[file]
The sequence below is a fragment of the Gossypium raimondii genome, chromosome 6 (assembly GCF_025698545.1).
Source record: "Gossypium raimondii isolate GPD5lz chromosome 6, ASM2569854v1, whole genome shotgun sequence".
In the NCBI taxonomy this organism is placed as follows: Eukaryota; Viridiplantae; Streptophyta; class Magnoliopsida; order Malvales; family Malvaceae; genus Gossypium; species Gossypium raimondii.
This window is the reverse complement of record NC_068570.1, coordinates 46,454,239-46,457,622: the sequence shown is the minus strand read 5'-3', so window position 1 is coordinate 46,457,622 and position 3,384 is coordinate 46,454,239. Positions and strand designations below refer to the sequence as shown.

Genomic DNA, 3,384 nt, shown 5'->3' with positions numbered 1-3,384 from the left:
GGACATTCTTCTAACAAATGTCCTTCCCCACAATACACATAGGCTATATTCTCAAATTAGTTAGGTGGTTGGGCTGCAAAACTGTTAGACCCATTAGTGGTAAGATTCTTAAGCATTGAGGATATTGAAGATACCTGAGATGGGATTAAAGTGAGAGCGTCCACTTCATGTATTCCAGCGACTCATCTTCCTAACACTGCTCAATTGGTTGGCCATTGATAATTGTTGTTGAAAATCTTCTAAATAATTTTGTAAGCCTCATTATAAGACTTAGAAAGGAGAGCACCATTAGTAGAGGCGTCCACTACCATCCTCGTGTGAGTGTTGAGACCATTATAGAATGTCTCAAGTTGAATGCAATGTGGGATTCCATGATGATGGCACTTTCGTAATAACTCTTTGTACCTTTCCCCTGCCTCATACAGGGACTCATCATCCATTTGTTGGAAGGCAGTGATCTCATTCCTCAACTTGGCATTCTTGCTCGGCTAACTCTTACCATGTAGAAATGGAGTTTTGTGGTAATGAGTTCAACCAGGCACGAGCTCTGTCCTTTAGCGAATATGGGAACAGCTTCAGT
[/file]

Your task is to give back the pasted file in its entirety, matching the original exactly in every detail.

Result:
The sequence below is a fragment of the Gossypium raimondii genome, chromosome 6 (assembly GCF_025698545.1).
Source record: "Gossypium raimondii isolate GPD5lz chromosome 6, ASM2569854v1, whole genome shotgun sequence".
In the NCBI taxonomy this organism is placed as follows: Eukaryota; Viridiplantae; Streptophyta; class Magnoliopsida; order Malvales; family Malvaceae; genus Gossypium; species Gossypium raimondii.
This window is the reverse complement of record NC_068570.1, coordinates 46,454,239-46,457,622: the sequence shown is the minus strand read 5'-3', so window position 1 is coordinate 46,457,622 and position 3,384 is coordinate 46,454,239. Positions and strand designations below refer to the sequence as shown.

Genomic DNA, 3,384 nt, shown 5'->3' with positions numbered 1-3,384 from the left:
GGACATTCTTCTAACAAATGTCCTTCCCCACAATACACATAGGCTATATTCTCAAATTAGTTAGGTGGTTGGGCTGCAAAACTGTTAGACCCATTAGTGGTAAGATTCTTAAGCATTGAGGATATTGAAGATACCTGAGATGGGATTAAAGTGAGAGCGTCCACTTCATGTATTCCAGCGACTCATCTTCCTAACACTGCTCAATTGGTTGGCCATTGATAATTGTTGTTGAAAATCTTCTAAATAATTTTGTAAGCCTCATTATAAGACTTAGAAAGGAGAGCACCATTAGTAGAGGCGTCCACTACCATCCTCGTGTGAGTGTTGAGACCATTATAGAATGTCTCAAGTTGAATGCAATGTGGGATTCCATGATGATGGCACTTTCGTAATAACTCTTTGTACCTTTCCCCTGCCTCATACAGGGACTCATCATCCATTTGTTGGAAGGCAGTGATCTCATTCCTCAACTTGGCATTCTTGCTCGGCTAACTCTTACCATGTAGAAATGGAGTTTTGTGGTAATGAGTTCAACCAGGCACGAGCTCTGTCCTTTAGCGAATATGGGAACAGCTTCAGT